James M(allahan) Cain 1892–1977
American novelist, short story writer, screenwriter, journalist, and dramatist.
Cain was the author of The Postman Always Rings Twice (1934) and other novels which explore America's obsession with sex, violence, and money. His theme, the American dream-turned-nightmare, is complemented by stylistic directness and relentless action. Cain's so-called "hard-boiled" style of writing has put him in the company of Dashiell Hammett and Raymond Chandler. However, one notable difference between Cain's work and theirs is that Cain used the point of view of the criminal rather than the detective. Cain's plots and characters are based on a simple formula: a "low life" character expresses a wish (likened by Cain to opening Pandora's box) and the fulfillment of the wish thrusts him upon the "love rack" as he becomes enmeshed in illegal and immoral activities. As Edmund Wilson pointed out, Cain's characters carry their own precipices with them and, in consequence of their passions, they eventually fall over, clutching the remains of their dreams.
Cain pursued several careers before the publication of his first and best-known novel, The Postman Always Rings Twice. He developed his writing skills as a journalist in the employ of such luminaries as H. L. Mencken, Walter Lippmann, and Harold Ross. Many critics attribute Cain's terse, unembellished style to the restrictions of that profession. Although a number of Cain's stories were made into films—among them The Postman, Mildred Pierce, Double Indemnity, The Embezzler, and The Baby in the Icebox—Cain's career as a screenwriter was unsuccessful, and he was not involved in the films made from his books. Although the cinematic quality of his work is often noted, he denied having written anything but Love's Lovely Counterfeit (1942) with the movies in mind. He did, however, admit that the camera's-eye-view he used helped him maintain the dispassionate appraisal and swift movement characteristic of his work. Perhaps because of these elements, Cain called himself a writer of the "pure novel," one in which the author does not intrude. Cain does, however, use omission, suggestion, and dialogue to manipulate the pace and to involve the reader in situations which might otherwise not be acceptable. Cain handles such controversial subjects as incest, prostitution, homosexuality, and pedophilia nonjudgmentally, causing some critics to complain about his refusal to condemn his immoral characters.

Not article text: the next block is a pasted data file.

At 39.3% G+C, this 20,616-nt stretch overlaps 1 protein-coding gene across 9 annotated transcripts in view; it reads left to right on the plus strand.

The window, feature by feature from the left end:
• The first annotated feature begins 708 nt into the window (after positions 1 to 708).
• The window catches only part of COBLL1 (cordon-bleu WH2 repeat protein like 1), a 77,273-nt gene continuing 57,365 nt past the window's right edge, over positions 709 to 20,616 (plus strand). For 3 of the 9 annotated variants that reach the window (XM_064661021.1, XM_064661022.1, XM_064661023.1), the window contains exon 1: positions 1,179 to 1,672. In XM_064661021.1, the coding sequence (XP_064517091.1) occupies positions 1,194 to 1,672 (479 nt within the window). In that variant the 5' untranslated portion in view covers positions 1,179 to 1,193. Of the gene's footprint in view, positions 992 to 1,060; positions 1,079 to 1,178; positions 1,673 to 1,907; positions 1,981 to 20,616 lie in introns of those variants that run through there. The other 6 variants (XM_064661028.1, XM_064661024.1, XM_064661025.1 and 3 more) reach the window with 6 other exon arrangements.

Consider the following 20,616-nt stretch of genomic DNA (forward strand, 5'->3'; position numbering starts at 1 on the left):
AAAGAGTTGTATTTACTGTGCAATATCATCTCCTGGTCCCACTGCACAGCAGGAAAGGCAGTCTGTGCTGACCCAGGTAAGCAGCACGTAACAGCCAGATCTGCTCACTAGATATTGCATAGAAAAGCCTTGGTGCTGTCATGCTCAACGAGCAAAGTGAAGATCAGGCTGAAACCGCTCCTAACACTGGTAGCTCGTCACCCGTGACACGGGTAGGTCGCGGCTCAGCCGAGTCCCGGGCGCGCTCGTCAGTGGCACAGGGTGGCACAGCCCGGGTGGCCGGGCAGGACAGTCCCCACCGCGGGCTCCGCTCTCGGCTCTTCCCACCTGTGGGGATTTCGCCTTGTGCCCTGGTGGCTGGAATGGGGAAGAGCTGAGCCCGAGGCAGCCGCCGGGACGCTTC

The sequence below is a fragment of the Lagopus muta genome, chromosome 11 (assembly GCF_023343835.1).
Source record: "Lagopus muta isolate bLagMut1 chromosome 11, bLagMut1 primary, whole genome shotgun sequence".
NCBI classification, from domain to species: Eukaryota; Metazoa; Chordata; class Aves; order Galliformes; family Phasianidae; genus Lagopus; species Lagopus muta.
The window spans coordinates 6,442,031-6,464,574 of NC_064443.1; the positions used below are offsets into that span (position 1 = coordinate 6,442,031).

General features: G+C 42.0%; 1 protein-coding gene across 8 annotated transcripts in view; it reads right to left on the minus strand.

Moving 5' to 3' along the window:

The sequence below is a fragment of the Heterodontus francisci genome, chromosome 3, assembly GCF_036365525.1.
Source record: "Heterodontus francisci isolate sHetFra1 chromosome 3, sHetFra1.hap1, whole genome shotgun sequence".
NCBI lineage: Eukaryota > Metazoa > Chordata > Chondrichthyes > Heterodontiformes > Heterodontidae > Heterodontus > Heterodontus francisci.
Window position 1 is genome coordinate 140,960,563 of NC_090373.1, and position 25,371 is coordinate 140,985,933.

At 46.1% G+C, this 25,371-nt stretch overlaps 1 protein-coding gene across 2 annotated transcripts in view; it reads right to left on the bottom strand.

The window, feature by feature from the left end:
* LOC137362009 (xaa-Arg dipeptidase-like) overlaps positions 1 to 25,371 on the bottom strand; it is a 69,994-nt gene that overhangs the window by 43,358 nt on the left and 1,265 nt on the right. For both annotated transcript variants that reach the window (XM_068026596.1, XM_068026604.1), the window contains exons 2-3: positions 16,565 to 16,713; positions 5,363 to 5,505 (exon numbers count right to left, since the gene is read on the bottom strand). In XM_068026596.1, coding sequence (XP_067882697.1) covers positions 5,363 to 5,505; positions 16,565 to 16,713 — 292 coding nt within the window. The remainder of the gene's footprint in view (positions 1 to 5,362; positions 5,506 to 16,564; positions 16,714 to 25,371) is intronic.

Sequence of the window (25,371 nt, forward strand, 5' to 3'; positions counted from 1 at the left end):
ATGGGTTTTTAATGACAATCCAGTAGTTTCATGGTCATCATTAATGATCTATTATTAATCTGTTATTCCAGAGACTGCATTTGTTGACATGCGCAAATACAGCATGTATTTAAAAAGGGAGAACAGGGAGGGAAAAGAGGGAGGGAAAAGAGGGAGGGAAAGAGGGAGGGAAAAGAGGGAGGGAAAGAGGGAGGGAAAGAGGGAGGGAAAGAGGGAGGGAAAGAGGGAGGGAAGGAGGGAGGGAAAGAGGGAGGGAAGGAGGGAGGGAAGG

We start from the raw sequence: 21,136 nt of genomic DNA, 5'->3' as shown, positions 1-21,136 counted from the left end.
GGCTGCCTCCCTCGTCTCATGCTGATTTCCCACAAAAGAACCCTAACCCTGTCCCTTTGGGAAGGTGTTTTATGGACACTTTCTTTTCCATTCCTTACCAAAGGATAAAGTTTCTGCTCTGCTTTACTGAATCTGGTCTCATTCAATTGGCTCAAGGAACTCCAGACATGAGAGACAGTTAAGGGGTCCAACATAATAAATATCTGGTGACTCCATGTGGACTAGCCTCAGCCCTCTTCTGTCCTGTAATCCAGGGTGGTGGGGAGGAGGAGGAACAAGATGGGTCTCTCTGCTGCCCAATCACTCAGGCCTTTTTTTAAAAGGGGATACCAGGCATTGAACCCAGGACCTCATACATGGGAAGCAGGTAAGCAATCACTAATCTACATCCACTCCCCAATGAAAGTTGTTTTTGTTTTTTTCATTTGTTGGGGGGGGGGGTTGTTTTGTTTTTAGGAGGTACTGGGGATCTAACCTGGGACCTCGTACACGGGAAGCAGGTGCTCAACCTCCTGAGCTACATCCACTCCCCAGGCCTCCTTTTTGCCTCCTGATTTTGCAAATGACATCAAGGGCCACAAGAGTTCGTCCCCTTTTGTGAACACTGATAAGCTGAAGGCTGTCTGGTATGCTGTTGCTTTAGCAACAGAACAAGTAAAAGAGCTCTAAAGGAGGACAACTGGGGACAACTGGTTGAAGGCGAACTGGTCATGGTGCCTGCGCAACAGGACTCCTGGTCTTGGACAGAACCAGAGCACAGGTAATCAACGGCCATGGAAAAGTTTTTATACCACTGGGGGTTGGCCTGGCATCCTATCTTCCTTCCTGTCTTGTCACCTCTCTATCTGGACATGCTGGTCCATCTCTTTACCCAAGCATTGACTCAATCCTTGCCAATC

At one point, Cain decided that he had exhausted his formula. In an effort to diversify, he used a picaresque tale instead of a crime story in The Moth (1948), he turned to the past for the settings of Past All Dishonor (1946) and Mignon (1962), and he gave The Root of His Evil (1951) an uncharacteristically happy ending. These and other later works, such as Galatea (1953) and The Magician's Wife (1965), disappointed critics. Towards the end of his career, Cain was unable to find a publisher for several of his manuscripts. While The Institute (1976) and Rainbow's End (1975) have been published in recent years, two other books, announced for publication, were quietly dropped.
Cain's realism gives a stark account of American life as he observed it. He described the frustrations and anxieties of the Depression era without analyzing the society about which he wrote. Despite the tendency of some critics to discount his work as sensational and superficial, his early work was held in high regard by European intellectuals, among them Albert Camus, who acknowledged The Postman as his inspiration for The Stranger. Cain himself believed that posterity is the only critic of importance. He stated that his purpose as an author was to write a good story that would be bought and read. He often remarked that he never felt a sense of artistic accomplishment in his life, yet the continued appeal of his novels and the growing scholarly interest in his early work indicate that Cain has achieved posthumously the success he valued.
(See also CLC, Vols. 3, 11; Contemporary Authors, Vols. 17-20, rev. ed., Vols. 73-76 [obituary]; and Contemporary Authors New Revision Series, Vol. 8.)